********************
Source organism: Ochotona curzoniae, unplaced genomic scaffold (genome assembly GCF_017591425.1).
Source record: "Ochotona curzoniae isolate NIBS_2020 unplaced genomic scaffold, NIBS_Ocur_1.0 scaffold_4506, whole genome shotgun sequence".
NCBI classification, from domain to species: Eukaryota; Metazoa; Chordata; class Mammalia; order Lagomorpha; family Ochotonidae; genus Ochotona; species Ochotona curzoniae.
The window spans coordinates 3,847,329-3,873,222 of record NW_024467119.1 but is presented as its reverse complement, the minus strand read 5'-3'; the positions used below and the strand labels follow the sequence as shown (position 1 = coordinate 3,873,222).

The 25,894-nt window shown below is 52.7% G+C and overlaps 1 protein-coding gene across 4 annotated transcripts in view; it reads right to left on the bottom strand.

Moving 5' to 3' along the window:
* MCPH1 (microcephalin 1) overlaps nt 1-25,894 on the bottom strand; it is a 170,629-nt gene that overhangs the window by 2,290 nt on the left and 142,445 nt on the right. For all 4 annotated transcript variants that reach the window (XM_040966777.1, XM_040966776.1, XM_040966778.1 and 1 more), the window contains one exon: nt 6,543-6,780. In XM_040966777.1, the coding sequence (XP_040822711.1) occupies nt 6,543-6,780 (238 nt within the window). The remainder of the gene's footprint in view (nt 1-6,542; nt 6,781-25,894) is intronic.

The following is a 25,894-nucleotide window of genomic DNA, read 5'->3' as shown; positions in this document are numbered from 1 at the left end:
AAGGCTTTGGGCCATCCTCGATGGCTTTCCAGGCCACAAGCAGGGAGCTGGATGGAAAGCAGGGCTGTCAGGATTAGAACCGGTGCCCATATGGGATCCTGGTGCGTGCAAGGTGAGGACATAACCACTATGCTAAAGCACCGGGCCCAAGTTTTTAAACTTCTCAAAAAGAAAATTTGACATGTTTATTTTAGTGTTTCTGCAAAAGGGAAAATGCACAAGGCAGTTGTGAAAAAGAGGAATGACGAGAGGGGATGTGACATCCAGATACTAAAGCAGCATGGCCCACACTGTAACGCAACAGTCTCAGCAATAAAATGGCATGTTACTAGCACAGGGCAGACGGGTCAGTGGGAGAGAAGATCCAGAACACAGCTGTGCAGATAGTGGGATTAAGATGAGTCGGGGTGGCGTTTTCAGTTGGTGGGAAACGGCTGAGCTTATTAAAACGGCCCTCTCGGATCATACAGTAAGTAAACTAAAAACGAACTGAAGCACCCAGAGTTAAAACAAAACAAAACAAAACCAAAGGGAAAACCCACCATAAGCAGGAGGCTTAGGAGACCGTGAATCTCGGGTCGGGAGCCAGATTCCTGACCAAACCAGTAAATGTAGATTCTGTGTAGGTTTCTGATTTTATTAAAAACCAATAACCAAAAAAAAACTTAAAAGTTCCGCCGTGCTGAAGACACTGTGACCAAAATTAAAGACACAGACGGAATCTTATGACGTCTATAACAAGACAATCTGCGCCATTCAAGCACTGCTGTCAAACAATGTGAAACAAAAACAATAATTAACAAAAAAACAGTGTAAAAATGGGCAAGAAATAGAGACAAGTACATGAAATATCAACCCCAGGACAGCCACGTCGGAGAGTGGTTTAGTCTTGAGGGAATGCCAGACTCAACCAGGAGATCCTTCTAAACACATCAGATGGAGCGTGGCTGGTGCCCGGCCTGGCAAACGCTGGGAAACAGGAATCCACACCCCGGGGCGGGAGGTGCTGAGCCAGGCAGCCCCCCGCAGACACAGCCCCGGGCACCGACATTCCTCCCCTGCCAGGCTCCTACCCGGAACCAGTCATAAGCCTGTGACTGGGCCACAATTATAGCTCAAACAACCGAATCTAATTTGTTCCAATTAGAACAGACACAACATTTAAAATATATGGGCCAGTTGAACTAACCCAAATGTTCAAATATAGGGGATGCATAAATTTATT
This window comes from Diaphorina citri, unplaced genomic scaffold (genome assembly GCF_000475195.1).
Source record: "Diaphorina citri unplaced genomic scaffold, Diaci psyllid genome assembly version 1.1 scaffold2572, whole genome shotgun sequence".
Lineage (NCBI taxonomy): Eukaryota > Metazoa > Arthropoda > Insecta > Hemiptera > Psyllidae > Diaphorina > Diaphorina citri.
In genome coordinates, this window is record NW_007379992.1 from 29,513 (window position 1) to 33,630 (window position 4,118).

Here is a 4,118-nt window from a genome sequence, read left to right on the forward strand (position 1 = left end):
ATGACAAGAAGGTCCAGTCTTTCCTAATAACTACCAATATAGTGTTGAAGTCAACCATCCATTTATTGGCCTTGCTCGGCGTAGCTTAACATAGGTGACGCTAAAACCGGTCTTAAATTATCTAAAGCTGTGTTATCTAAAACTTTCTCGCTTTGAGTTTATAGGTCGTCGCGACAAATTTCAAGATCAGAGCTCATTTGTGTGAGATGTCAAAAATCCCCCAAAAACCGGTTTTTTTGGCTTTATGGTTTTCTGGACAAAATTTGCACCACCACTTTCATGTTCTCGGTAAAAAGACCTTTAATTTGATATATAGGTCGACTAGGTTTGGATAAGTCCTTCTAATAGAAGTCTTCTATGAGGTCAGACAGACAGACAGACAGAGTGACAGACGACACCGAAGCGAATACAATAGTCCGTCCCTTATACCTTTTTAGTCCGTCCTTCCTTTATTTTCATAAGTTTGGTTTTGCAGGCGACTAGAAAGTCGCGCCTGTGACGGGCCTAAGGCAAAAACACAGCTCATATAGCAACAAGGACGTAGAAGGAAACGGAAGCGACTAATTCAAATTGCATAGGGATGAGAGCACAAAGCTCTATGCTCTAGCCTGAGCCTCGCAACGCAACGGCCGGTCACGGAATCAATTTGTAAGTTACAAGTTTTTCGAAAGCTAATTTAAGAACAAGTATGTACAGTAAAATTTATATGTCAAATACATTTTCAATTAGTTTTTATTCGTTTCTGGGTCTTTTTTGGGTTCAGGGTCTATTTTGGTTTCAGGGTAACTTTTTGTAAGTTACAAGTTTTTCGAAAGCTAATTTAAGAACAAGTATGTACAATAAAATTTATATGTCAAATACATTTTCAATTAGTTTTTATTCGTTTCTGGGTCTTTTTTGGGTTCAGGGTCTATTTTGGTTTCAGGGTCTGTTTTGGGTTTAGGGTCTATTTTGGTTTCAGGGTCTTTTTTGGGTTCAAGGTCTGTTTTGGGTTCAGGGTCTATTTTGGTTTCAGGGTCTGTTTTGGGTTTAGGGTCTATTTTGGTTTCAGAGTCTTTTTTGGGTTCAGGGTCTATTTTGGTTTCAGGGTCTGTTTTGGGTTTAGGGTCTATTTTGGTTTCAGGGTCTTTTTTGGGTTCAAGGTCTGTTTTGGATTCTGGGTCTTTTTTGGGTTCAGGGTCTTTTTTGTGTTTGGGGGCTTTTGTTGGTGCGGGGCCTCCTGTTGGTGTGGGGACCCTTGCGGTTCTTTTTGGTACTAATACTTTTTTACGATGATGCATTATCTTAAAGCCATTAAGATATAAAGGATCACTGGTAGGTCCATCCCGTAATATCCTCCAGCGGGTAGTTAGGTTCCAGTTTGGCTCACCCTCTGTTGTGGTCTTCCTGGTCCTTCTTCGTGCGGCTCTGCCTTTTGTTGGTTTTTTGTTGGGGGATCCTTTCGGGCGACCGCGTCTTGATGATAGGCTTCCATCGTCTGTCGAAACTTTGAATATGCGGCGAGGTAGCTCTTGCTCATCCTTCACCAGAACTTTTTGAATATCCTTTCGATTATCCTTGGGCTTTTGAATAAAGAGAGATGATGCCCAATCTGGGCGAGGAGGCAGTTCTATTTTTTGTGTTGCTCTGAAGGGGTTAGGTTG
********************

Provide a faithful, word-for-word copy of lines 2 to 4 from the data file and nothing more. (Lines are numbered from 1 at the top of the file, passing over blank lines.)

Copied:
Source record: "Ochotona curzoniae isolate NIBS_2020 unplaced genomic scaffold, NIBS_Ocur_1.0 scaffold_4506, whole genome shotgun sequence".
NCBI classification, from domain to species: Eukaryota; Metazoa; Chordata; class Mammalia; order Lagomorpha; family Ochotonidae; genus Ochotona; species Ochotona curzoniae.
The window spans coordinates 3,847,329-3,873,222 of record NW_024467119.1 but is presented as its reverse complement, the minus strand read 5'-3'; the positions used below and the strand labels follow the sequence as shown (position 1 = coordinate 3,873,222).